U.S. Colored troops were used extensively in several 1864 campaigns. Of particular note in the West was the Battle of Nashville, in which eight black regiments played a key role in the Federal defeat of the Confederate Army of Tennessee by the Army of the Cumberland.
In a last desperate attempt to force Major General William T. Sherman's army out of Georgia, General John Bell Hood led the Army of Tennessee north toward Nashville in November 1864. Although he suffered terrible losses at Franklin on November 30, he continued toward Nashville. By the next day, the various elements of Major General George H. Thomas's army had reached Nashville. Hood reached the outskirts of Nashville on December 2, occupied positions on a line of hills parallel to those of the Union and began erecting fieldworks.
Union Army Engineer, Brig. General James St. Clair Morton, had overseen the construction of sophisticated fortifications at Nashville in 1862-63, strengthened by others, which would soon see use. From the 1st through the 14th, Thomas made preparations for the Battle of Nashville in which he intended to destroy Hood's army. On the night of December 14, Thomas informed Major General Henry W. Halleck, acting as Major General Ulysses S. Grant's chief of staff, that he would attack the next day. Thomas planned to strike both of Hood's flanks.
Before daylight on the 15th, the first of the Union troops, led by Major General James Steedman, set out to hit the Confederate right. The attack was made and the Union forces held down one Rebel corps there for the rest of the day. Attack on the Confederate left did not begin until after noon when a charge commenced on Montgomery Hill. With this classic charge's success, attacks on other parts of the Confederate left commenced, all eventually successful. By this time it was dark and fighting stopped for the day.
Although battered and with a much smaller battle line, General Hood was still confident. He established a main line of resistance along the base of a ridge about two miles south of the former location, throwing up new works and fortifying Shy's and Overton's hills on their flanks. The IV Army Corps marched out to within 250 yards, in some places, of the Confederate's new line and began constructing fieldworks. During the rest of the morning, other Union troops moved out toward the new Confederate line and took up positions opposite it.
The Union attack began against Hood's strong right flank on Overton's Hill. The same brigade that had taken Montgomery Hill the day before received the nod for the charge up Overton's Hill. This charge, although gallantly conducted, failed, but other troops (Major General A.J. Smith's "Israelites" ) successfully assaulted Shy's Hill in their fronts. Seeing the success along the line, other Union troops charged up Overton's Hill and took it. Hood's army fled. Thomas had left one escape route open but the Union army set off in pursuit.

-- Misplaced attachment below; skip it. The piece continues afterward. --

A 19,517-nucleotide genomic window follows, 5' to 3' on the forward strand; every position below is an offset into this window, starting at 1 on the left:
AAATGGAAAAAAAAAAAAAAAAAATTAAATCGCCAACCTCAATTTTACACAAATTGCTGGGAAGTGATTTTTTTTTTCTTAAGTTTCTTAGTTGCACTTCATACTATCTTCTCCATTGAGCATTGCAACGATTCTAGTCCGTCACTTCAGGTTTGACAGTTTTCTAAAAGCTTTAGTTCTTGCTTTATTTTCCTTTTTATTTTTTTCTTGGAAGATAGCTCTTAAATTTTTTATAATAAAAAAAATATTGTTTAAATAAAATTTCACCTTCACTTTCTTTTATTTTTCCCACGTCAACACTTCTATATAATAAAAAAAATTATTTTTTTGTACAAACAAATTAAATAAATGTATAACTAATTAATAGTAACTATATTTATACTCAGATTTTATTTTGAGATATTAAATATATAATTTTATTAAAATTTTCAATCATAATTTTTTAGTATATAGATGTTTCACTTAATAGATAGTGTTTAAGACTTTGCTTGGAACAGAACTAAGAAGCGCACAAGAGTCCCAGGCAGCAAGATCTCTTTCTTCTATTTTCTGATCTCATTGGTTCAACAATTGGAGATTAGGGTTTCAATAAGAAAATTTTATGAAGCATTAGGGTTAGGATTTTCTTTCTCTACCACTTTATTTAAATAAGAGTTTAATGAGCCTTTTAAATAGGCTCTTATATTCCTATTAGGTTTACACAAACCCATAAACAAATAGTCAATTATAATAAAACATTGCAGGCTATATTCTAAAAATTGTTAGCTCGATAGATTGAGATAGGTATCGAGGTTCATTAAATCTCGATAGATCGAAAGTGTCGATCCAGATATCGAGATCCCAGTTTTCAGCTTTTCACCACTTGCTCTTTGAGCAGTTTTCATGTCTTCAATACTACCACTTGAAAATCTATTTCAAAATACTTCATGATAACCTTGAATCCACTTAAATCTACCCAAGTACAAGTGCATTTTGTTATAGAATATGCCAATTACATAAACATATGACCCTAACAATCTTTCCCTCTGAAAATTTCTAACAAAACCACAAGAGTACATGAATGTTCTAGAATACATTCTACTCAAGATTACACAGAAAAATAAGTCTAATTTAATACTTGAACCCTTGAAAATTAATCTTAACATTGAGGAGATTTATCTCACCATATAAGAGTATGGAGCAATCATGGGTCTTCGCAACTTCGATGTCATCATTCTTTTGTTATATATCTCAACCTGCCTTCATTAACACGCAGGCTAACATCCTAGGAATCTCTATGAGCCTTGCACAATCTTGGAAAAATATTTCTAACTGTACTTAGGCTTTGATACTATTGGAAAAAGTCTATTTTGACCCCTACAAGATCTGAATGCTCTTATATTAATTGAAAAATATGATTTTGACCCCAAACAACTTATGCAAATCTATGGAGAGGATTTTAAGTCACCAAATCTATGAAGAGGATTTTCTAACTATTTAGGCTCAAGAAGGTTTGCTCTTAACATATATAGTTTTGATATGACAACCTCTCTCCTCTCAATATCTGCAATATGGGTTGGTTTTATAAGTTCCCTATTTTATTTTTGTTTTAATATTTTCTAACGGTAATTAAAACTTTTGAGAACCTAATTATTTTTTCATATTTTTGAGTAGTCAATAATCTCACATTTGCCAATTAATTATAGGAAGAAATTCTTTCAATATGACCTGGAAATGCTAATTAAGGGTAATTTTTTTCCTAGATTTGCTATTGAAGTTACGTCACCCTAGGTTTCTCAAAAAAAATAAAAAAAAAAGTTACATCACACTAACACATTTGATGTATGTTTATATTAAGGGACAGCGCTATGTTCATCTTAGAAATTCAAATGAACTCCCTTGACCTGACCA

For ten days, the pursuit continued until the beaten and battered Army of Tennessee recrossed the Tennessee River. Hood's army was stalled at Columbia, beaten at Franklin, and routed at Nashville.
Hood retreated to Tupelo and resigned his command.
Result(s): Union victory
Location: Davidson County
Campaign: Franklin-Nashville Campaign (1864)
Date(s): December 15-16, 1864
Principal Commanders: Major General George H. Thomas [US]; General John Bell Hood [CS]
Forces Engaged: IV Army Corps, XXIII Army Corps, Detachment of Army of the Tennessee, provisional detachment, and cavalry corps [US]; Army of Tennessee [CS]
Estimated Casualties: 6,602 total (US 2,140; CS 4,462)
Standard Catalog of
Civil War Firearms
Over 700 photographs and a rarity scale for each gun, this comprehensive guide to the thousands of weapons used by Billy Yank and Johnny Reb will be indispensable for historians and collectors.
20 piece Civil War Artillery Playset
Civil War Artillery Set: 20 piece set includes 12 Artillery Crew Figures in Blue and Gray that stand up to 58mm tall, 4 Parrott Rifle Gun Cannon about 4 inches long, and 4 Cannonball stacks
War in Kentucky: From Shiloh to Perryville
Union gains in the Mississippi Valley and in Tennessee and Kentucky had brought the Confederacy to a point of crisis. This addition to the literature on the Civil War in the West tells how the Union then failed to press home its advantage while the Confederacy failed to force Kentucky into the Confederacy
The Battle of the Wilderness May 5-6, 1864
Fought in a tangled forest fringing the south bank of the Rapidan River, the Battle of the Wilderness marked the initial engagement in the climactic months of the Civil War in Virginia, and the first encounter between Ulysses S. Grant and Robert E. Lee